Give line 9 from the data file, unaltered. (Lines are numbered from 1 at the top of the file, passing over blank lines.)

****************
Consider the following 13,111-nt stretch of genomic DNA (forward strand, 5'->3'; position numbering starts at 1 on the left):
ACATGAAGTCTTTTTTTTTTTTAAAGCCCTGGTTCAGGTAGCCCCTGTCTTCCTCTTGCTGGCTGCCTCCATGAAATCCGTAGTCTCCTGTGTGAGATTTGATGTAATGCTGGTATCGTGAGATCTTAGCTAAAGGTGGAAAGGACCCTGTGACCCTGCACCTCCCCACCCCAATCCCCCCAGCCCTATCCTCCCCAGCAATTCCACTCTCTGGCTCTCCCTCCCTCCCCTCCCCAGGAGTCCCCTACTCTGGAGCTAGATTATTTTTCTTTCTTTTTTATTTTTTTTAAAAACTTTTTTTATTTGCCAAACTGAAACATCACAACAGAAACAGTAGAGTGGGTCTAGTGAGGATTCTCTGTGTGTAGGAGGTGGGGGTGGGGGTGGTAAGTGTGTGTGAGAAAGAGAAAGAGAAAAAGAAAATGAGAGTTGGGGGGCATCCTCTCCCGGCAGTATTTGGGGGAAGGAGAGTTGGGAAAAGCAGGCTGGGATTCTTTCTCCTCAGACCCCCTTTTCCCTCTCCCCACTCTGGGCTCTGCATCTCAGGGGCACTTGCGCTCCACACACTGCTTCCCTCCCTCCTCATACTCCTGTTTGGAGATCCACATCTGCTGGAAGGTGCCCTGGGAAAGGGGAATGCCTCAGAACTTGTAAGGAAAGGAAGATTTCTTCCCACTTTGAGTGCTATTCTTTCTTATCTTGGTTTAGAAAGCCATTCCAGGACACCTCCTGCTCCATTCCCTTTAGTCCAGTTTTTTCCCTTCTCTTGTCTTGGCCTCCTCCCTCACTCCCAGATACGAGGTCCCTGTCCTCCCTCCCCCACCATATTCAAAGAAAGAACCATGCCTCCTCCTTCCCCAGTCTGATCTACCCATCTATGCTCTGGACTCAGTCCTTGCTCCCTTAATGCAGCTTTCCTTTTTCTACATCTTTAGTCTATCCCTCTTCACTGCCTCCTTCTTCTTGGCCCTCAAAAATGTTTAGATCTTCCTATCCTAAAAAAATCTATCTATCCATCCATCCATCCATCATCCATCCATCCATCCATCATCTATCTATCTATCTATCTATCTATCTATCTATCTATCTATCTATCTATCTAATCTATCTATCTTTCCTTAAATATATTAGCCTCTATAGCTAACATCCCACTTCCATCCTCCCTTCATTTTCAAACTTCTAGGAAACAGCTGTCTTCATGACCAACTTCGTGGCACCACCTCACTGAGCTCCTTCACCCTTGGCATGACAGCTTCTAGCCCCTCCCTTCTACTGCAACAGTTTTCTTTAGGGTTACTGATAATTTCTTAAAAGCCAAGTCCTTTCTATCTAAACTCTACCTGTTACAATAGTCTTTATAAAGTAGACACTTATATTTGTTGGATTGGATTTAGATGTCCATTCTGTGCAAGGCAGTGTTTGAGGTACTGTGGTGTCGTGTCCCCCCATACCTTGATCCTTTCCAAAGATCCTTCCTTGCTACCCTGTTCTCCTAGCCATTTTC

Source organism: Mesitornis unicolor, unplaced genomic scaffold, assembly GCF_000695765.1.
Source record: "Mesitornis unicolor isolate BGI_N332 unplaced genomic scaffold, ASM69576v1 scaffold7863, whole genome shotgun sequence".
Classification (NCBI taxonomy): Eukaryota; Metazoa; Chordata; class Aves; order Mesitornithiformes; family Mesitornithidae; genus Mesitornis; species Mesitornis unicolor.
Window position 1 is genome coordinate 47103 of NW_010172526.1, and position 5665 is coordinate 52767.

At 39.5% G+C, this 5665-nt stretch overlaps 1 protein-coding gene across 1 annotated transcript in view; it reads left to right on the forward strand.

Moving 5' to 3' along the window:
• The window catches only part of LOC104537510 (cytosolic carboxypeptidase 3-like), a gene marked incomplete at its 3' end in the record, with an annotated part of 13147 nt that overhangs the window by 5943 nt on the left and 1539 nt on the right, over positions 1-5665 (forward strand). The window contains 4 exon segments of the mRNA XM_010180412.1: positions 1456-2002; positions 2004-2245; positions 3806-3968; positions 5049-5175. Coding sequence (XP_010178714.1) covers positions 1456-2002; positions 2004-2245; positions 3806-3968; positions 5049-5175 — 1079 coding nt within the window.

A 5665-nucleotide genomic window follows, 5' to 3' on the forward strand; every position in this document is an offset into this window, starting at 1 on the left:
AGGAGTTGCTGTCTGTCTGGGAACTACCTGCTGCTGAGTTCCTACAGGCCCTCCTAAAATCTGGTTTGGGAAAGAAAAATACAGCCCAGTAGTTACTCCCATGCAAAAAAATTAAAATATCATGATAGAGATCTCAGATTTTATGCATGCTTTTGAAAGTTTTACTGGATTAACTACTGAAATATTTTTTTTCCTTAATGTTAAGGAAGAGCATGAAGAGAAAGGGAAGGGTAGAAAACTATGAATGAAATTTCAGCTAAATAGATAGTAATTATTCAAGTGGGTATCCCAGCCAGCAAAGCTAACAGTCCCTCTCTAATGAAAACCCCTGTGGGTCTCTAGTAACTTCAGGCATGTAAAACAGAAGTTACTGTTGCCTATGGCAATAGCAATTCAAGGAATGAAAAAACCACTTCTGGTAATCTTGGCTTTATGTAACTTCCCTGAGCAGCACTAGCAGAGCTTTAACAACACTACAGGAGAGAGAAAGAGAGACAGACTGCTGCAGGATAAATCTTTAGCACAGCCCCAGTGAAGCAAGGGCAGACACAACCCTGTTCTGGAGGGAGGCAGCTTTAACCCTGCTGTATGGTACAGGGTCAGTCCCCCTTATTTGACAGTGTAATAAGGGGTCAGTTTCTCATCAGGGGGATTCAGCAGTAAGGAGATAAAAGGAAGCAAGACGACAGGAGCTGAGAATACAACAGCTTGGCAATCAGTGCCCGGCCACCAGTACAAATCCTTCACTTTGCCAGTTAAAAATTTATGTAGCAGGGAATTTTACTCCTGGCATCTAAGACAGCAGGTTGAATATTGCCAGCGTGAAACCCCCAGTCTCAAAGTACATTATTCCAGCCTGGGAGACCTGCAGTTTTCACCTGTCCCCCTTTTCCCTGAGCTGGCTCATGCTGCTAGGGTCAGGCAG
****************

• The window catches only part of LOC104537510 (cytosolic carboxypeptidase 3-like), a gene marked incomplete at its 3' end in the record, with an annotated part of 13147 nt that overhangs the window by 5943 nt on the left and 1539 nt on the right, over positions 1-5665 (forward strand). The window contains 4 exon segments of the mRNA XM_010180412.1: positions 1456-2002; positions 2004-2245; positions 3806-3968; positions 5049-5175. Coding sequence (XP_010178714.1) covers positions 1456-2002; positions 2004-2245; positions 3806-3968; positions 5049-5175 — 1079 coding nt within the window.